Paddon on a “hiding to nothing” in New Zealand

He's not got much to gain but he's got everything to lose as the firm favorite in WRC2


David Evans couldn’t demonstrate the New Zealand fans’ love for Hayden Paddon any better when speaking to him at the end of the opening loop on Friday.

“Ten minutes ago, there was a huge cheer, a huge roar around here,” said Evans. “I thought crikey, they’ve noticed Sébastien Ogier. Not at all, it was all for you.”

Paddon might not be competing in the top tier of the World Rally Championship in New Zealand this weekend, but that doesn’t matter one bit to the Kiwi fans lining the stages and the service area.

All they care about is seeing their man hustle his Hyundai i20 N Rally2 on some of the world’s finest stages, which also happens to be their own backyard.

There’s a huge appreciation for what Paddon is trying to do. Building a New Zealand rally team, all with the aim of tackling WRC and European Rally Championship events, as well as at home in the New Zealand Rally Championship, is no easy feat at all, and the fans respect that.

They love the fact that he’s trying to push his country to the forefront in a discipline that he loves.

And for Paddon, this is what his whole year has been building up to. When he decided to go on the international circuit again, competing on WRC and ERC rounds, it was all with the view to taking a New Zealand team to a WRC event in its own country.

“It’s an amazing amount of support we get here at home and the amount of people we get backing us and all the messages we get off supporters,” Paddon explained to DirtFish.


“It’s awesome and that’s what we are trying to do with our team.

“OK we are in a Rally2 car, but we’re trying to get a New Zealand team and theme and feel behind it all so people can embrace it and feel part of it.”

As soon as he set off onto the first stage on Thursday morning he had already achieved one of his main objectives – to compete on a WRC event in his home country with a New Zealand team.

But that doesn’t mean his job is done, far from it. His next target is to win his class.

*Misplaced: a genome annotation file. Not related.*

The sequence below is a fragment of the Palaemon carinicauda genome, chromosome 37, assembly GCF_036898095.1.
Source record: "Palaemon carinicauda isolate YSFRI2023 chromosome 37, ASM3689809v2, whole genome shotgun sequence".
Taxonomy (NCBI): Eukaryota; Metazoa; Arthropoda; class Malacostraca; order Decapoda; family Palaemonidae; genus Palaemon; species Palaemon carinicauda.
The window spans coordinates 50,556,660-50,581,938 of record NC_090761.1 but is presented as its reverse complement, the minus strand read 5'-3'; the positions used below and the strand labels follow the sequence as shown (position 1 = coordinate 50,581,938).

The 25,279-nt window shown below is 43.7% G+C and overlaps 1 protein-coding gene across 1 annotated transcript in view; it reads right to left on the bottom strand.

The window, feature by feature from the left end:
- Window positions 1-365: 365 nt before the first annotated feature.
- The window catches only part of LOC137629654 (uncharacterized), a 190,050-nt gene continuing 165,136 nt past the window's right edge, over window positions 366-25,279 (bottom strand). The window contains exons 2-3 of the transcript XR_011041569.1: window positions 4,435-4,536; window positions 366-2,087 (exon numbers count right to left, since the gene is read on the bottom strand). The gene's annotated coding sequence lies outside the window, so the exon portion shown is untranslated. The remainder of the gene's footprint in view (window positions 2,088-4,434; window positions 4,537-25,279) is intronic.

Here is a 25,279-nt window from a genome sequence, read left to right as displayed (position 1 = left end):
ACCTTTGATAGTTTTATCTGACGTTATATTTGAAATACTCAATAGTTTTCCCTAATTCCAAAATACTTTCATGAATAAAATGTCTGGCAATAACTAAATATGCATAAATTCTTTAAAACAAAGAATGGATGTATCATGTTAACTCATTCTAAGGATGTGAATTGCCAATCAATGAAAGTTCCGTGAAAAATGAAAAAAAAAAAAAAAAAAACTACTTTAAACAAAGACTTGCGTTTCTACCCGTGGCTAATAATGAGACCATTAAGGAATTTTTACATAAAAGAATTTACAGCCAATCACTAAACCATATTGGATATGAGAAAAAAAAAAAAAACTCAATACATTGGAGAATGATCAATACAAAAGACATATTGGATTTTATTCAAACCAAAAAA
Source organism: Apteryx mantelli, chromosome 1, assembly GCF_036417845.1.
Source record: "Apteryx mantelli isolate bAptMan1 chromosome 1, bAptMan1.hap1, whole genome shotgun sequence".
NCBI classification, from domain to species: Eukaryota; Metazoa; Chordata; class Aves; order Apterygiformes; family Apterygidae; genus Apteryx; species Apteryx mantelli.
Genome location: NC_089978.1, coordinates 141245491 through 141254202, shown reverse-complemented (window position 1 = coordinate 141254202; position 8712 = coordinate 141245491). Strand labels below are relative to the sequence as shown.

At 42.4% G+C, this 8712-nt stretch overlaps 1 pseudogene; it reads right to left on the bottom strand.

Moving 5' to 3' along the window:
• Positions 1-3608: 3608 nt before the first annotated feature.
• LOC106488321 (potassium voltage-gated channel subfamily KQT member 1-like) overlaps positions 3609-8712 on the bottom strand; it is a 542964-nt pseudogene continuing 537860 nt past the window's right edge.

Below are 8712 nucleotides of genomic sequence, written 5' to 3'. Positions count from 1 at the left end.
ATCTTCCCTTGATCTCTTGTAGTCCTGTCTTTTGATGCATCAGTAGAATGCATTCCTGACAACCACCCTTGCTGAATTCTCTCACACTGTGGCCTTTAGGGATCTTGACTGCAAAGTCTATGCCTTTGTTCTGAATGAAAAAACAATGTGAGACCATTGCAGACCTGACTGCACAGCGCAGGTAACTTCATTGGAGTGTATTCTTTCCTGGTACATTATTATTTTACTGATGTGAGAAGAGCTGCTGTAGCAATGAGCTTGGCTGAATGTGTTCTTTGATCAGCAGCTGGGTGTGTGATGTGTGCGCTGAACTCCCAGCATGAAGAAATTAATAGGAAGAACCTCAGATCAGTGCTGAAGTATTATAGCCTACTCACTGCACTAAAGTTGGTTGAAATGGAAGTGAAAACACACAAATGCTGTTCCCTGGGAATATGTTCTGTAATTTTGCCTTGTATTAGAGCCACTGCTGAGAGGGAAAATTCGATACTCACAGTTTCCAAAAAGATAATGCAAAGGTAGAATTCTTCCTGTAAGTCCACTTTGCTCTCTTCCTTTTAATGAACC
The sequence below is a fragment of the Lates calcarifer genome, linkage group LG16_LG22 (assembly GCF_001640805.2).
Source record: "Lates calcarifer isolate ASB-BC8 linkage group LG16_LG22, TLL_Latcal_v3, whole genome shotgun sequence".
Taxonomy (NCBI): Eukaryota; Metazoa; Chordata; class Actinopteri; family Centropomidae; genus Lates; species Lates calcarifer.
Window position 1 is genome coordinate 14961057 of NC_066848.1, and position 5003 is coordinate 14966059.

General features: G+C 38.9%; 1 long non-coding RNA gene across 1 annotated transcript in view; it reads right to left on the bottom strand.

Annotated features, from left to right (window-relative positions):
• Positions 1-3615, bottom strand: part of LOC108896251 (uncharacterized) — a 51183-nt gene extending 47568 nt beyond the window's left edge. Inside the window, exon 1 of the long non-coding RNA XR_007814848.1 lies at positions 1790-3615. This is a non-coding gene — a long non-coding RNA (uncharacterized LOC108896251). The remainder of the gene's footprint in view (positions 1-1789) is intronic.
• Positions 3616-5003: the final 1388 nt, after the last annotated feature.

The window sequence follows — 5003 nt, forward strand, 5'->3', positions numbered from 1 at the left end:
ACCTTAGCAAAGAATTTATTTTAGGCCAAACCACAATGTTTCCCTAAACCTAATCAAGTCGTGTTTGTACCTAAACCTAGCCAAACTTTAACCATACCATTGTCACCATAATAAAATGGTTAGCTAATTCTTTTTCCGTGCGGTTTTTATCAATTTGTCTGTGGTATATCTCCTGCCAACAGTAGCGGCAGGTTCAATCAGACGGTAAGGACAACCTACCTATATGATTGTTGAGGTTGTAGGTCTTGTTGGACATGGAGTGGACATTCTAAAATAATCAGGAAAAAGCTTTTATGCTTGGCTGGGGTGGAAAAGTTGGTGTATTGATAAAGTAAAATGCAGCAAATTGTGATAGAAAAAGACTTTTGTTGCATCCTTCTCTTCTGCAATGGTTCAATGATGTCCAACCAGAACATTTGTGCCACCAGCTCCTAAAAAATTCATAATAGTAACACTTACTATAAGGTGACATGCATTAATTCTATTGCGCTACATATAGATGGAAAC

Naturally, being a home favorite, it’s also what the fans expect, and as Paddon admits, he’s on a bit of a “hiding to nothing”.

“We always knew that was the problem coming here in the Rally2 car because you’re on a bit of a hiding to nothing. But at the end of the day, we’ve still got a job to do.

“We’ve got a New Zealand championship to try and win, we’ve got WRC2 to try and win as well, but nothing’s a given.

“We’ve got a bit of a lead which was always the plan on the first one or two stages and now it’s about trying to manage it all the way through to the end.”

So far so good.

Paddon has won five out of the seven stages so far, putting himself firmly in control in WRC2, with a 1m01.5s lead over Kajetan Kajetanowicz.

But now he’s there he needs to make sure that he manages his driving well.

Go too slow and he won’t get the tires to switch on or the car to perform at its optimum level, putting him at risk of losing considerable amounts of time. Push too hard and well… we all saw what happened to Craig Breen.

It can all go wrong very quickly. It’s about finding that perfect balance, remaining just within your limits, and that’s exactly where Paddon plans to remain for the rest of the rally.

We’ve got nothing to gain by doing anything stupid Hayden Paddon

“We haven’t taken any risks. Whaanga [Coast] obviously I’ve got a bit of knowledge of so we just drove a really clean stage.

“As I say, no risks, no moments, and then since then it’s a matter of backing it off a notch.

“But you can’t back off too much because you need to make the car work and its tire work.

“But we’re just not taking any risks in our position which… we’re in no man’s land.

“We can’t catch anyone in front, so like you say, we’ve got nothing to gain by doing anything stupid.”

If Paddon can keep the rest of his weekend clean, there’s every chance he could cross the line as WRC2 victor on Sunday afternoon.


But while that will be an achievement that will go down well with both him and his team, there will also be a bittersweet frustration. The fact that he’s not competing in Rally1 machinery.

That was evident on the fifth test on Whaanga Coast. Coming to the stop line he was shaking his head.

Not because he’d made any mistakes, but because he was wishing he could have experienced that magical stage with the power of a Rally1 machine.

He’s itching to get back into top tier machinery deep down. But with a WRC2 victory under his belt, could it encourage some backers to give him the cash to take his team to Rally1 level?

Time will tell. But if that were to come to fruition, there would be nobody in the service area begrudging Paddon of the opportunity after the effort he’s put in to his team over the last few years.